If §75 charges of misconduct "would, if proved in a court of law constitute a crime,” the 18-month statute of limitations for bringing such charges does not apply
Hanlon v New York State Police, 2015 NY Slip Op 08315, Appellate Division, Fourth Department
Christian Hanlon was served with disciplinary charges pursuant to Civil Service Law §75. Found guilty following an administrative disciplinary hearing held pursuant to Civil Service Law §75, the appointing authority imposed the penalty of dismissal of Hanlon’s employment as a State Trooper.
Hanlon then commenced a CPLR Article 78 proceeding seeking a court order annulling the determination finding him guilty of the disciplinary charges and terminating his employment, contending that “certain charges were time-barred pursuant to Civil Service Law §75(4).”
The Appellate Division disagreed, explaining that while a §75 disciplinary action must be commenced within 18 months of the occurrence of the "alleged incompetency or misconduct complained of," if the misconduct charged "would, if proved in a court of appropriate jurisdiction, constitute a crime," the 18-month limitation does not apply.*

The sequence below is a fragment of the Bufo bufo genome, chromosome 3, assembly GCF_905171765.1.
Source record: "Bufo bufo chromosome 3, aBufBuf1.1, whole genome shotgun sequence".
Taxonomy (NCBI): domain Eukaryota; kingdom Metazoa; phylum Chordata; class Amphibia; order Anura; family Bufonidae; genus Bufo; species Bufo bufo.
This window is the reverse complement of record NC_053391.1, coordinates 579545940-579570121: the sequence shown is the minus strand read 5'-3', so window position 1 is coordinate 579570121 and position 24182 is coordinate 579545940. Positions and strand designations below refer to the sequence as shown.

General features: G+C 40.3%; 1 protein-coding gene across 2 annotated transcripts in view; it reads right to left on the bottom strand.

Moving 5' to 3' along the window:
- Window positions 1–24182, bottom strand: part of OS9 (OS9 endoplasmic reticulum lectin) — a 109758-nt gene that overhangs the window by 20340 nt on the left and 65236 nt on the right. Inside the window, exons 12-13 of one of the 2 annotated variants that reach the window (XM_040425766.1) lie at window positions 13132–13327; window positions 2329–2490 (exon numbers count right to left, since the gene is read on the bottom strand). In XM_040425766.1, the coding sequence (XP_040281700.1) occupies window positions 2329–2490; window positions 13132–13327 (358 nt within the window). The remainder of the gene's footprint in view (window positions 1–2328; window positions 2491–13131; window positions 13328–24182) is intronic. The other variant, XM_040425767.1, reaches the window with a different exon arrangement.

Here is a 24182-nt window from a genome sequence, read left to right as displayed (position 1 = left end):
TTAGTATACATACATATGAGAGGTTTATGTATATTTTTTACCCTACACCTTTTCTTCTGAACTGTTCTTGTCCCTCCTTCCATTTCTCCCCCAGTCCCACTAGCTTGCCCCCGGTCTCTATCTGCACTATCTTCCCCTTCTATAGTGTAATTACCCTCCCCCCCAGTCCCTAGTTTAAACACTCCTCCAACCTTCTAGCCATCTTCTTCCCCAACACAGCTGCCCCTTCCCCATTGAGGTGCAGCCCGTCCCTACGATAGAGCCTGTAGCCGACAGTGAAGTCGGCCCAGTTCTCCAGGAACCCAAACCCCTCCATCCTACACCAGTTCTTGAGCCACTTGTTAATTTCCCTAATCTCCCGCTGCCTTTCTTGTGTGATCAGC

Here, said the court, the charges alleged conduct that would, if proved in a court of law, constitute the crime of official misconduct and thus they are not time-barred.**
The court also found that appointing authority’s determination was supported by substantial evidence and the penalty imposed by the appointing authority, dismissal, was not shocking to one's sense of fairness.
* In the case of a state employee who is designated managerial or confidential pursuant to Article 14 of Civil Service Law charges of incompetency or misconduct must be brought within one year after the occurrence of the alleged incompetency or misconduct complained of and described in the charges, unless the incompetency or misconduct complained of and described in the charges would, if proved in a court of appropriate jurisdiction, constitute a crime.
** §195.00 of the Penal Law provides that "a public servant is guilty of official misconduct when, with intent to obtain a benefit or deprive another person of a benefit:  He [or she] commits an act relating to his [or her] office but constituting an unauthorized exercise of his [or her] official functions, knowing that such act is unauthorized; or  He [or she] knowingly refrains from performing a duty which is imposed upon him [or her] by law or is clearly inherent in the nature of [his or her] office. Official misconduct is a class A misdemeanor."
The decision is posted on the Internet at:
A Reasonable Penalty Under The Circumstances - a 618-page volume focusing on New York State court and administrative decisions addressing an appropriate disciplinary penalty to be imposed on an employee in the public service found guilty of misconduct or incompetence. For more information click on http://booklocker.com/7401.html